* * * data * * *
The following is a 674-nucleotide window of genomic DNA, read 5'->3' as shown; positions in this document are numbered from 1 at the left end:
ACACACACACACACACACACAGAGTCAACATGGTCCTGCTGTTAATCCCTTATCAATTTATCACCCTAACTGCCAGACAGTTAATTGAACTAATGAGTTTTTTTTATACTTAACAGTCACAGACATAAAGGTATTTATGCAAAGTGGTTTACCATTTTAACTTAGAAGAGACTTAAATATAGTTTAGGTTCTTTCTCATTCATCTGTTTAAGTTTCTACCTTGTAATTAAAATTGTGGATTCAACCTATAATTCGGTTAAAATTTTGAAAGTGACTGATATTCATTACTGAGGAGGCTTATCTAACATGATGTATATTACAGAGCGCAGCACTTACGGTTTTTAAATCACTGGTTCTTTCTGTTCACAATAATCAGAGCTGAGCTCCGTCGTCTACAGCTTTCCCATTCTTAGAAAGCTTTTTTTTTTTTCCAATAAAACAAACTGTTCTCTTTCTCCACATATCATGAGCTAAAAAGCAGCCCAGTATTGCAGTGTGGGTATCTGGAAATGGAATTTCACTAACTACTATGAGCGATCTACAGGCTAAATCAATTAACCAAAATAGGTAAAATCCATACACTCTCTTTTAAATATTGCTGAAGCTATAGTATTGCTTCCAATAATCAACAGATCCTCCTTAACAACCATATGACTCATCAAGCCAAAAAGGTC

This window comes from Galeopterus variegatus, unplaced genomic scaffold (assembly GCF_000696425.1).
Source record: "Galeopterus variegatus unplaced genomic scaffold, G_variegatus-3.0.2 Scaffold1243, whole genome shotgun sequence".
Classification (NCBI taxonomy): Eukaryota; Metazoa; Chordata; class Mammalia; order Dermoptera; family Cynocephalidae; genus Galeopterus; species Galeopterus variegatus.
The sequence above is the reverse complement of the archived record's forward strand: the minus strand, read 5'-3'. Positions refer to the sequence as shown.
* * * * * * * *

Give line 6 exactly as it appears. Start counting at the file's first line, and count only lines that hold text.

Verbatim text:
The sequence above is the reverse complement of the archived record's forward strand: the minus strand, read 5'-3'. Positions refer to the sequence as shown.